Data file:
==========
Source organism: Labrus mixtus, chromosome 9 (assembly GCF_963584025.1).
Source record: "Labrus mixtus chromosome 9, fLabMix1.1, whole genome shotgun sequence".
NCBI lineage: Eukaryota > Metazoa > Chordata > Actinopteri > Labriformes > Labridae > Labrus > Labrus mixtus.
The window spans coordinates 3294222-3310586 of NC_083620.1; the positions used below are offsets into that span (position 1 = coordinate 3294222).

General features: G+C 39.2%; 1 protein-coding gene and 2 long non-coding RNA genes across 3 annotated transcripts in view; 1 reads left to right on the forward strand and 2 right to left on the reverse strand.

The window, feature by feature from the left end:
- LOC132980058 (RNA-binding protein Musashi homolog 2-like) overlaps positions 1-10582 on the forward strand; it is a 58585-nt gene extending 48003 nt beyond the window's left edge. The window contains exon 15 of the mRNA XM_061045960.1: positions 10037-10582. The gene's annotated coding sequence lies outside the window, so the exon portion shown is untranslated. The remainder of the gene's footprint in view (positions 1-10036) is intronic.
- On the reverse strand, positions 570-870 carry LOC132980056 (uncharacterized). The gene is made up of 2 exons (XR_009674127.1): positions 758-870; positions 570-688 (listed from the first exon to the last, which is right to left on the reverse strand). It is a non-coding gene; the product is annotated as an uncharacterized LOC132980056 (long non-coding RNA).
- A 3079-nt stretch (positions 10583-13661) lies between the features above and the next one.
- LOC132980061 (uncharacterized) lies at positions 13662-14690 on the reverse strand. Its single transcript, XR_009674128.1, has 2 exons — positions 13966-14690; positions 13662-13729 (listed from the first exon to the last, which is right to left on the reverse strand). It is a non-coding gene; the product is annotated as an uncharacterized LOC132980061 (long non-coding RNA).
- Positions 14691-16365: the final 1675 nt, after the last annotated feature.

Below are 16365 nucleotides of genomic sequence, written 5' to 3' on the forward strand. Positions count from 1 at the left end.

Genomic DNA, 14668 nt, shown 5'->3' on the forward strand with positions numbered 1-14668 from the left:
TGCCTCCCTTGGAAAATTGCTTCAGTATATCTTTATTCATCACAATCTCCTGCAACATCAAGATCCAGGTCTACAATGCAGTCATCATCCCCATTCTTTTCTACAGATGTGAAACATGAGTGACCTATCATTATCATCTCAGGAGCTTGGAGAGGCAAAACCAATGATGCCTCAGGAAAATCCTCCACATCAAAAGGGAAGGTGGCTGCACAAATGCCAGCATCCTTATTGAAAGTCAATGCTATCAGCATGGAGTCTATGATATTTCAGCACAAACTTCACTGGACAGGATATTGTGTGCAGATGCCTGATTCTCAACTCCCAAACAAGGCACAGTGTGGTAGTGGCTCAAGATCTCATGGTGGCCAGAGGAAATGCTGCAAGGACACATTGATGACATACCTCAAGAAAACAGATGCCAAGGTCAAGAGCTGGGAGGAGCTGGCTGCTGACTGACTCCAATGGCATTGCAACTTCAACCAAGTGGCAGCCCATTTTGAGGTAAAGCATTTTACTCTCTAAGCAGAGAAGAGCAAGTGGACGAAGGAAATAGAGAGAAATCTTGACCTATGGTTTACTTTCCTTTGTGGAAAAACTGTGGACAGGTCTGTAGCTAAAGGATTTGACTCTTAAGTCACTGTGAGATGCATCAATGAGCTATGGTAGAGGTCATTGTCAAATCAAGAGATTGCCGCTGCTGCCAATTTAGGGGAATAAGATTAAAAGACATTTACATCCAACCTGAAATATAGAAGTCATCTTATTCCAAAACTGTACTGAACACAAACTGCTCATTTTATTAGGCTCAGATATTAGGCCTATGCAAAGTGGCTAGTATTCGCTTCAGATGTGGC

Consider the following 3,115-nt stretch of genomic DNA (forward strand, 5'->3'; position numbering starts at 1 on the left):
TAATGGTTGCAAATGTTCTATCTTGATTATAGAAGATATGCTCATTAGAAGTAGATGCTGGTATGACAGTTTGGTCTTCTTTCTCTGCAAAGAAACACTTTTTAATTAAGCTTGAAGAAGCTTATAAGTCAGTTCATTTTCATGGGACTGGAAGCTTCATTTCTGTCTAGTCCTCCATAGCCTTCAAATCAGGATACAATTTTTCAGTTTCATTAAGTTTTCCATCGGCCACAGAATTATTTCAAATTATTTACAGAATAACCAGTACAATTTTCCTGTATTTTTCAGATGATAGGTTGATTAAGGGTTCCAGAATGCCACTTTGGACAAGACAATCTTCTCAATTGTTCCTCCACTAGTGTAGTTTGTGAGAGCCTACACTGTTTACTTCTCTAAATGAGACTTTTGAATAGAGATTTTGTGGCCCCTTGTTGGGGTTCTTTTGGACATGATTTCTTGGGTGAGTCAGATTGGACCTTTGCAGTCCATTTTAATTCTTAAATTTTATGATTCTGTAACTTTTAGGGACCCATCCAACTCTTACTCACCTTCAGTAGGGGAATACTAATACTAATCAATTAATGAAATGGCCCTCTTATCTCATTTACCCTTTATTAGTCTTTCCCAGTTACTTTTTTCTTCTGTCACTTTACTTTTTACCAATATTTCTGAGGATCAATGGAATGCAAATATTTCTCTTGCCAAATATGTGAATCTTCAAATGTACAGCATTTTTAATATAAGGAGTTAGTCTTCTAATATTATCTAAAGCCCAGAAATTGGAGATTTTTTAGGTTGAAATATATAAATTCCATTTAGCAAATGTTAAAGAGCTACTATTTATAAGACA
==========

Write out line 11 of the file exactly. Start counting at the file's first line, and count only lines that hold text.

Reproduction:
- Positions 14691-16365: the final 1675 nt, after the last annotated feature.